Picks and Pans Review: The Giant's House
This thoughtful and well-wrought first novel joins the most unlikely of romantic protagonists: a sedate New England librarian and an 11-year-old pituitary giant. Outwardly plain, Peggy Cort sees her loneliness as part of her personality; her only conversation is with library patrons. At 25, she has no family, no beau until James Carlson Sweatt comes to her desk with questions, and she begins to fall in love. For Peggy Cort, "Knowledge is Love."
James and his family become the center of her life, and her devotion grows as steadily as James, who reaches the astounding height of 8'6" by the age of 19. Handsome, talented, bright, James is "doomed to be mostly enormous," sought out by a Boston shoe company, curious Cape Cod tourists and Barnum and Bailey's circus.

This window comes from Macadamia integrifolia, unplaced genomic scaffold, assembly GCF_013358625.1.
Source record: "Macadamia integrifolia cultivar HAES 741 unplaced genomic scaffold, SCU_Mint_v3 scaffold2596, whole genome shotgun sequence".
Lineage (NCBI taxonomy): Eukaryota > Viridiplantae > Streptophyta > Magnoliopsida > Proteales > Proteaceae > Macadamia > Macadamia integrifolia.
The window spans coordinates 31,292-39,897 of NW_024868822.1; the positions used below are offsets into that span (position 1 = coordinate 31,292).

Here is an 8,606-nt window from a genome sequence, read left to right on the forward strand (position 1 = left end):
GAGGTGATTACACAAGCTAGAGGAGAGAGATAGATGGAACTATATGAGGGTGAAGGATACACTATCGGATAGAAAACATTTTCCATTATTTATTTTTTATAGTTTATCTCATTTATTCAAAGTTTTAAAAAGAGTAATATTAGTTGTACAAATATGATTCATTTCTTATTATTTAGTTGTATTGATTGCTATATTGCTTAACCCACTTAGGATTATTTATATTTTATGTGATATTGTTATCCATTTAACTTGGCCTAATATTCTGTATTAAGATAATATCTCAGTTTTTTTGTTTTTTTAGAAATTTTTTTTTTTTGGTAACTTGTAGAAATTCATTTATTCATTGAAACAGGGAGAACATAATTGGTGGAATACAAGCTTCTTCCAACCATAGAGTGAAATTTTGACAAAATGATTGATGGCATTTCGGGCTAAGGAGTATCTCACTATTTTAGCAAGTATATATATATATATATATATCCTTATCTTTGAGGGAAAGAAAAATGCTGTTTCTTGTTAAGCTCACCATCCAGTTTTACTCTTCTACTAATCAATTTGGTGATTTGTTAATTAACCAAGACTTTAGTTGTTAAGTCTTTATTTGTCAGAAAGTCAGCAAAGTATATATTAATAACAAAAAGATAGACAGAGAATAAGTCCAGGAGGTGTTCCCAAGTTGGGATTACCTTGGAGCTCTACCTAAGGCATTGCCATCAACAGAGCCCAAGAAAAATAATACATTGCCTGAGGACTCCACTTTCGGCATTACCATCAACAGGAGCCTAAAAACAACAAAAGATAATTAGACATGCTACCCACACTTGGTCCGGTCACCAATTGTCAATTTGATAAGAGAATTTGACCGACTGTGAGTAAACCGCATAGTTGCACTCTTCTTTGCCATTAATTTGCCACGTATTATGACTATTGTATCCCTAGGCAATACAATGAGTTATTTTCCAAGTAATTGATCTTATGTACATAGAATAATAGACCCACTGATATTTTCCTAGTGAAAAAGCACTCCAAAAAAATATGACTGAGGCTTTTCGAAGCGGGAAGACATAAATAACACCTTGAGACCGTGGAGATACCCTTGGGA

The driving force of this work is Peggy's enormous emotional growth, which parallels James's own relentless physical development. The wonder of The Giant's House is its characters, powerfully and sensitively evoked, and its plot, which shifts into high gear and wraps up with a quirky yet romantic finish. (Dial, $19.95)